Marlita Hill Locker
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"Great artists are people who find the way to be themselves in their art. Any sort of pretension induces mediocrity in art and life alike." Margot Fonteyn
Hello and Welcome!
All assignments and announcements for my classes will be posted on our class Weebly site: http://g109.weebly.com
If you need to contact me, the fastest way is to email me at firstname.lastname@example.org
As a dance educator, I understand that my students are in dance class with me for so many different reasons. I understand that most of my dancers are not seeking a life on the stage. The probability of my students seriously pursuing a professional dance career is slim. Regardless, I believe that that every last one of them deserve my total investment in teaching them about dance as if they were.
The survival of this art form rests not only in the people who do it, but in the people who value it and will advocate for, and seek it as a part of their lives. When I look at my students, I am looking to do more than produce great dancers. I am looking to produce dance patrons, critics, historians, technicians, choreographers, teachers, and advocates. I am looking to awaken and nurture a life-long love affair with dance of all genres.
As a teacher, I deeply consider what I most want my students to take from my class, which is more than just the proper way to do a tendu. I understand that most of them don’t really care about the proper way to do a tendu. They just want to dance. They want to let go and experience. This presents a unique challenge for me: How do I teach the skill of dance technique with integrity and not discourage or quell their love for movement? How do I keep them motivated when the perfecting of dance steps is not rewarding? I value their process and their progress. As I demand more, I do not let them forget that I have not forgotten how far they have come since we first met.
The technician means more to me than the technique. If I am successful, despite their ability to ever execute a dance step at a professional level, they will at least have the cognition of how to do so. They will at least have an appreciation of the work that goes into being able to do so. They will at least know abundantly more about a tendu than they did when they first came into my class.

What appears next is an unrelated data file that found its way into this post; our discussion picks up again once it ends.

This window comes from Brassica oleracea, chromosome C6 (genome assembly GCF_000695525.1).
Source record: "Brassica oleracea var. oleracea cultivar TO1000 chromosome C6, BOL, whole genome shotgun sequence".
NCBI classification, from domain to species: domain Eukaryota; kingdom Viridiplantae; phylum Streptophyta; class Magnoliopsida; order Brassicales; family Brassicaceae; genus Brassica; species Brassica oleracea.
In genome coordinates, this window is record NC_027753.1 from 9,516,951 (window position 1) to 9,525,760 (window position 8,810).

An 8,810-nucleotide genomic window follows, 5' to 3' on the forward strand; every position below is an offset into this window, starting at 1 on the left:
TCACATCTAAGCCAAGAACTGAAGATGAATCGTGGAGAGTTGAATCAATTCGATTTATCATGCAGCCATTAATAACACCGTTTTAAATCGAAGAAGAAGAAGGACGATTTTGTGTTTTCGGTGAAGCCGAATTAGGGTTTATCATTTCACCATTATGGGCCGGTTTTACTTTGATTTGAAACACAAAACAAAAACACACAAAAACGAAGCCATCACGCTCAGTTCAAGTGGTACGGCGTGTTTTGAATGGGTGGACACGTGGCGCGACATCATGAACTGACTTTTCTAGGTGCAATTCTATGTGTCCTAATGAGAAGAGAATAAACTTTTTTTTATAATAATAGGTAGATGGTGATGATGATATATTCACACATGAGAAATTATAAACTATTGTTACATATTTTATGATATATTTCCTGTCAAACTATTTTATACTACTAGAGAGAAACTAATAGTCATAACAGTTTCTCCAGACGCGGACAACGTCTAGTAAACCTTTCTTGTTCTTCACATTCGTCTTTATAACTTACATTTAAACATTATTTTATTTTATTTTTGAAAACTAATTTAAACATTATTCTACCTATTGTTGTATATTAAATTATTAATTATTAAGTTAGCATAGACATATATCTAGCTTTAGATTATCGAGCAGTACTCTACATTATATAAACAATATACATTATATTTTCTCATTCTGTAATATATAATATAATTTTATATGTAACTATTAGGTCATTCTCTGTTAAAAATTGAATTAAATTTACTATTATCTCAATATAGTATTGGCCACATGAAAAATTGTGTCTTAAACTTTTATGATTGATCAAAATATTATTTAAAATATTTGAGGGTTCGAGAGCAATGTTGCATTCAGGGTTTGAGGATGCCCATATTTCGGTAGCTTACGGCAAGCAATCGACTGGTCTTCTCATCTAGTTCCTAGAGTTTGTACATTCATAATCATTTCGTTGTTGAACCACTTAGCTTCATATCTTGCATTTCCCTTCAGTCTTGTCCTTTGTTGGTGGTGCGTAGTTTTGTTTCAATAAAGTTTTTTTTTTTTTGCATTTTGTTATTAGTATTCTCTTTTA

When they leave me and go on to become professional dancers, administrators, dance patrons, critics, historians, technicians, choreographers, teachers, and advocates, I want them to do so with nostalgia and empathy. I want them to be walking advertisements for the joys and benefits of participating in dance. That is the only way our art form will survive.
"Dancing is a sweat job...when you're experimenting you have to try so many things before you choose what you want; and you may go days getting nothing but exhaustion. It takes time to get a dance right, to create something memorable." Fred Astaire
Marlita Hill is the Artistic Director/Choreographer for Speak Hill Dance Project, started in May 2014. She holds a BFA in Dance Performance with K-12 Certification from Towson University, Towson, MD. Marlita is very passionate about the intersection of dance and faith. Her introduction to dance was through an LA-based Christian dance company, The Hush Company, led by Stacy Meadows and LaQuin Snowden. Her involvement in the dance ministry community spans 20 years as a dancer, teacher, choreographer, author, and mentor. She has authored two books on dance and ministry in her Dancers! Assume the Position series; the first focusing on dance in congregational worship, and the second focusing on Christian dancers with careers in commercial/entertainment, concert, academic, and community contexts. Her latest project is the Kingdom Artists Initiative, a network of artists supporting each other in creating art and managing careers according to Kingdom principles. In 2009, Hill co-founded the dance department at the Ramon C. Cortines School for the Visual and Performing Arts, in downtown Los Angeles, where she teaches tap, modern, and choreography. She is the Creator/Curator of The Choreography Clinic, a blog that houses dialogue among dance makers about making dance (choreoclinic.com). Her choreography has been presented at venues including ARC Pasadena, Lineage Performing Arts Center, Diavolo, Towson University, Kennedy Center's Millennium Stage (in collaboration with VT Dance), Clarice Smith Performing Arts Center (MD), and Carpenter Center Performing Arts. Website: marlitahill.com
"Dance for yourself. If someone else understands, good. If not, no matter. Go right on doing what interests you, and do it until it stops interesting you." Louis Herst